Yes, no matter what process you choose for your divorce, the California Courts require full financial disclosure of all income, assets, and expenses.
Honestly, I think this is an important requirement even though it can be difficult and cumbersome. In mediation or collaboration where both parties are working together the financial disclosure process can be less complicated because there is reduced time and legal expense sorting through differences in what is included, the values, and agreements related to separate property.
It is time to divide all the income, assets, and expenses you previously had together.
I have yet to see one household magically divided into two with the same income without significant spending changes.
The process of developing a good budget as part of the disclosure process provides great insight into what you have actually make and spend. While it is much easier to just spend, I find that many people can easily adjust some of their spending habits by just seeing where the money is going and start paying attention. Understanding where the money goes also supports making purchasing decisions based more on your goals for your future than on your current emotional state.
An inventory of your assets: house, cars, savings, retirement funds, investments, art, jewelry, and toys along with any debt you might have is important to making decisions about how to divide your property when you divorce.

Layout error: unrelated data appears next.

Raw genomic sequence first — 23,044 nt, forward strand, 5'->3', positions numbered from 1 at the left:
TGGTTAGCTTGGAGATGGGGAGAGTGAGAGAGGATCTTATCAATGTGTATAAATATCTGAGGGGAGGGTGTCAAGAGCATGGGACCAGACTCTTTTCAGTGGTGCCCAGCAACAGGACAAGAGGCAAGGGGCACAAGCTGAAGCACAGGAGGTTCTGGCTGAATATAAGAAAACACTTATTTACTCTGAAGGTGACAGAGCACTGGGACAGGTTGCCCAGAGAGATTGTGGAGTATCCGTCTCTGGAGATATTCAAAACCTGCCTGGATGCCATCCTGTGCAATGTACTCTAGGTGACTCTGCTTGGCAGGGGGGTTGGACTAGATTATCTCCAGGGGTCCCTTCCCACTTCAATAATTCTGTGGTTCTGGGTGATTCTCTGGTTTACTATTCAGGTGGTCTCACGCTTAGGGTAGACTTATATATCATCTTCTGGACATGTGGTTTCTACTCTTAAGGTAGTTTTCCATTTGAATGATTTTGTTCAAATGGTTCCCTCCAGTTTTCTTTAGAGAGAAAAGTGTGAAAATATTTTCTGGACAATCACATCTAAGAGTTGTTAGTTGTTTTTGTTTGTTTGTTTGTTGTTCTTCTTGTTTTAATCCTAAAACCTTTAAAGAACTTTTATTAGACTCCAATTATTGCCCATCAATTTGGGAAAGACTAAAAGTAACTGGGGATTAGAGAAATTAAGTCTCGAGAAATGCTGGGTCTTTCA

Even if you are congenially working together, making separate lists then merging them increases the likelihood of including everything on the list. And yes, everything includes assets you had before the marriage, or received as a gift or inheritance during the marriage. In California, it is not typically required to divide separate property, but you must include it on your disclosures. If you end up in court, judges do not look kindly on hidden assets.
The disclosure of assets as required by the courts means that you list them and value them.
Sometimes it is not completely obvious how to value items like pensions, antiques, or tools and equipment. Divorce professionals help people do this all the time, and if they don’t know how to do it, most likely they know someone who does.
So, completing financial disclosures is certainly not something anyone gets excited about, but it is critical information to smooth the divorce process and ensure you know how to provide for your future.